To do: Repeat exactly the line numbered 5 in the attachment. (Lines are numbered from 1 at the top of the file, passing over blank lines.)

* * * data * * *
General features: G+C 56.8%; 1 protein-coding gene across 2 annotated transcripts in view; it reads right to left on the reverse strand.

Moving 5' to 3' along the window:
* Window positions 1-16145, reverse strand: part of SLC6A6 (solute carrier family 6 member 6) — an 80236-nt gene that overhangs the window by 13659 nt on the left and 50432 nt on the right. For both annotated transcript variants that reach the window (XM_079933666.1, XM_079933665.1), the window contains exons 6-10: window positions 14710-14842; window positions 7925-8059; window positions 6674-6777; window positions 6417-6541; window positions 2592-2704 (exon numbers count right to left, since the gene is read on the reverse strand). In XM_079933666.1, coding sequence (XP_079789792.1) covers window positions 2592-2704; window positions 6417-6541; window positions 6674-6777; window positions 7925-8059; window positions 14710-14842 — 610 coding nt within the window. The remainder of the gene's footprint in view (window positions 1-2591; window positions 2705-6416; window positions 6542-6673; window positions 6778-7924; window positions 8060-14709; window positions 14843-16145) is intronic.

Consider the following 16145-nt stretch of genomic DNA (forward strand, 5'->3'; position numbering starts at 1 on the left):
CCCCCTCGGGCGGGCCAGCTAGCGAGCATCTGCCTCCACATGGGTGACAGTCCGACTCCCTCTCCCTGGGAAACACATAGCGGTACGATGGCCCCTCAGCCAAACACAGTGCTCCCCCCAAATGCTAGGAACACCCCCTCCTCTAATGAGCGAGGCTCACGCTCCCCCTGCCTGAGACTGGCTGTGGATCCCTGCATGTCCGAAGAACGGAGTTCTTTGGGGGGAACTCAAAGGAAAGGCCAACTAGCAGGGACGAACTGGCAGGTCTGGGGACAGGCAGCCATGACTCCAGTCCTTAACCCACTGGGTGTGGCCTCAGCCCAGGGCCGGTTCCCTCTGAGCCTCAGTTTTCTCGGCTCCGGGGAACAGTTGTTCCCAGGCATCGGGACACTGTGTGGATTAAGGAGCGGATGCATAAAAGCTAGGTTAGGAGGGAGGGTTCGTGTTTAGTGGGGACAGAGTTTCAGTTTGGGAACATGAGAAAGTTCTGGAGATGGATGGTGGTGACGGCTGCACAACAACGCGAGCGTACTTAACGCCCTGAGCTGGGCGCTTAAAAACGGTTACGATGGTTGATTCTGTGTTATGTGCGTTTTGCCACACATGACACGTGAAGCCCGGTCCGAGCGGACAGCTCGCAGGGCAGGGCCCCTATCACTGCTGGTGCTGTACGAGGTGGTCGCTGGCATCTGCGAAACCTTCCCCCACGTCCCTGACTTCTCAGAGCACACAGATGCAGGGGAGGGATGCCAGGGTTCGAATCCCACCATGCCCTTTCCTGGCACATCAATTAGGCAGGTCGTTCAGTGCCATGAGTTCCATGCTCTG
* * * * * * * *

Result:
CCCCCTCGGGCGGGCCAGCTAGCGAGCATCTGCCTCCACATGGGTGACAGTCCGACTCCCTCTCCCTGGGAAACACATAGCGGTACGATGGCCCCTCAGCCAAACACAGTGCTCCCCCCAAATGCTAGGAACACCCCCTCCTCTAATGAGCGAGGCTCACGCTCCCCCTGCCTGAGACTGGCTGTGGATCCCTGCATGTCCGAAGAACGGAGTTCTTTGGGGGGAACTCAAAGGAAAGGCCAACTAGCAGGGACGAACTGGCAGGTCTGGGGACAGGCAGCCATGACTCCAGTCCTTAACCCACTGGGTGTGGCCTCAGCCCAGGGCCGGTTCCCTCTGAGCCTCAGTTTTCTCGGCTCCGGGGAACAGTTGTTCCCAGGCATCGGGACACTGTGTGGATTAAGGAGCGGATGCATAAAAGCTAGGTTAGGAGGGAGGGTTCGTGTTTAGTGGGGACAGAGTTTCAGTTTGGGAACATGAGAAAGTTCTGGAGATGGATGGTGGTGACGGCTGCACAACAACGCGAGCGTACTTAACGCCCTGAGCTGGGCGCTTAAAAACGGTTACGATGGTTGATTCTGTGTTATGTGCGTTTTGCCACACATGACACGTGAAGCCCGGTCCGAGCGGACAGCTCGCAGGGCAGGGCCCCTATCACTGCTGGTGCTGTACGAGGTGGTCGCTGGCATCTGCGAAACCTTCCCCCACGTCCCTGACTTCTCAGAGCACACAGATGCAGGGGAGGGATGCCAGGGTTCGAATCCCACCATGCCCTTTCCTGGCACATCAATTAGGCAGGTCGTTCAGTGCCATGAGTTCCATGCTCTG